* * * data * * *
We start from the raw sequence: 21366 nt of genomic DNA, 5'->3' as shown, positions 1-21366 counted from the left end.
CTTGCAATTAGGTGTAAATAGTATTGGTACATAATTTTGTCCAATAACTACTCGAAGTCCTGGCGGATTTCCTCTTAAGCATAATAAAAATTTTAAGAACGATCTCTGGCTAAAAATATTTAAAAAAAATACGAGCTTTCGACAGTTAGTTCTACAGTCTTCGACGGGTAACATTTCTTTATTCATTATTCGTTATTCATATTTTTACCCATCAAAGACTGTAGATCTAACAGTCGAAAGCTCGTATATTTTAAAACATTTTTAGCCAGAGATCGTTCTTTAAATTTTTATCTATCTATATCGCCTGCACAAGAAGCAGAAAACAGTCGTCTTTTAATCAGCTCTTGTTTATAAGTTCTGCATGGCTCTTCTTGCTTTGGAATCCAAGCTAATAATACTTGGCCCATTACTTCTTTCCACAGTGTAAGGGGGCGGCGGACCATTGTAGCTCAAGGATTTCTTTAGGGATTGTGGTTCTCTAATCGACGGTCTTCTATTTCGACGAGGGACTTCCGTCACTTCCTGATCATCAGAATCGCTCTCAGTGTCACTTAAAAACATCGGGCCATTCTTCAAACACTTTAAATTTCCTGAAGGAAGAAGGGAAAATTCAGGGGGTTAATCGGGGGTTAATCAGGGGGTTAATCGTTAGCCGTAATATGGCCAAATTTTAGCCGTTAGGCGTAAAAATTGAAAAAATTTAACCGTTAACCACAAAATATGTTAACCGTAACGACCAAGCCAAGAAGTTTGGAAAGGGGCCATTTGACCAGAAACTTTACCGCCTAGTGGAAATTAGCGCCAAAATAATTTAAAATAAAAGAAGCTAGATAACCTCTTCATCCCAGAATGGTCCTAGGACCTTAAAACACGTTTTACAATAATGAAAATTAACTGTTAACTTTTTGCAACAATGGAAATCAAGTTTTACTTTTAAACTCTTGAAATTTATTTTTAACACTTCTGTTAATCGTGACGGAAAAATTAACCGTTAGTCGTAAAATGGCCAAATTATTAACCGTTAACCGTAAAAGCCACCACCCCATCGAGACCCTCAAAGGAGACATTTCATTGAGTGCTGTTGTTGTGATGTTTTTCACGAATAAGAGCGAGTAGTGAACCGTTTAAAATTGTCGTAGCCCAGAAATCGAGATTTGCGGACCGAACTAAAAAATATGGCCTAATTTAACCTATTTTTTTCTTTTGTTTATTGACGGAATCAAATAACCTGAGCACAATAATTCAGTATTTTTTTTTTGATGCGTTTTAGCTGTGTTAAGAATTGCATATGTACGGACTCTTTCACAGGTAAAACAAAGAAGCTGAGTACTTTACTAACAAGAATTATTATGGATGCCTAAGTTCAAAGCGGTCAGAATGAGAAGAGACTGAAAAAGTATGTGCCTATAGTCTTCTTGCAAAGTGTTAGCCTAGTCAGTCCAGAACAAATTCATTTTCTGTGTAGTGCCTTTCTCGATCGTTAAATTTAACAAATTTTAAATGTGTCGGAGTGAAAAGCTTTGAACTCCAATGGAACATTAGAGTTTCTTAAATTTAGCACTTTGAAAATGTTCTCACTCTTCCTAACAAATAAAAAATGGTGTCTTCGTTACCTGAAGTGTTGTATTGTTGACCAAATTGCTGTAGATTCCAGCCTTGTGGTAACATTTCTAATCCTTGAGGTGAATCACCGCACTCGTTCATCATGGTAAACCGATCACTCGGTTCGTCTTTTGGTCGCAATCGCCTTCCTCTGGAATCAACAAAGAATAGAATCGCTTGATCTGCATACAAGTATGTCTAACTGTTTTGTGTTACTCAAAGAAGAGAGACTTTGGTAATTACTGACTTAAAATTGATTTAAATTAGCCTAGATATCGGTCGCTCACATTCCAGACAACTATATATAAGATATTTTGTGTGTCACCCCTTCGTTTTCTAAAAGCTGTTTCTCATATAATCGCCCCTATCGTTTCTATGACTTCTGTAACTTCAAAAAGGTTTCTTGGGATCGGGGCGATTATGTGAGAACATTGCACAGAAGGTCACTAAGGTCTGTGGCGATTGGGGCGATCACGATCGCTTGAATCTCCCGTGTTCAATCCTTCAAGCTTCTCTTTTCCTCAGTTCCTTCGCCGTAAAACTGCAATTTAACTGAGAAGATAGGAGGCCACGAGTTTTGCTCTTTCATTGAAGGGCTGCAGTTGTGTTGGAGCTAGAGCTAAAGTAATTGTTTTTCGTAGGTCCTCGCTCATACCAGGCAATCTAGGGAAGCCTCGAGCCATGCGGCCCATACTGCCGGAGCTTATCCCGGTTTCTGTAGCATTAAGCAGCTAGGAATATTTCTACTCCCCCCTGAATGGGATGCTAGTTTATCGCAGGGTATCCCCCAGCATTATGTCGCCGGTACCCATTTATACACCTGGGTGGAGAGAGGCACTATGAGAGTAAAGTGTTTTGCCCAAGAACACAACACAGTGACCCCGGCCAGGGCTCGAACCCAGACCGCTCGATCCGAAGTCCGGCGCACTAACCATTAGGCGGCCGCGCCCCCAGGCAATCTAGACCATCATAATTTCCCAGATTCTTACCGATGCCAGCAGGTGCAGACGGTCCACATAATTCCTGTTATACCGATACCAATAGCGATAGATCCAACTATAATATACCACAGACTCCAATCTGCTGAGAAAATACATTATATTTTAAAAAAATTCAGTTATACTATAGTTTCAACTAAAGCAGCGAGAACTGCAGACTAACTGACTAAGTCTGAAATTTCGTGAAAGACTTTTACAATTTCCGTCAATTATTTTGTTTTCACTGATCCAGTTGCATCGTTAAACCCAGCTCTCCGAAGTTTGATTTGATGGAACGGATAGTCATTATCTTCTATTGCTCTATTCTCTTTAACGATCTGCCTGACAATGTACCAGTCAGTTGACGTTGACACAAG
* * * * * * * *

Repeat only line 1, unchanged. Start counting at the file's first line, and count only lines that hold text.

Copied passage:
We start from the raw sequence: 21366 nt of genomic DNA, 5'->3' as shown, positions 1-21366 counted from the left end.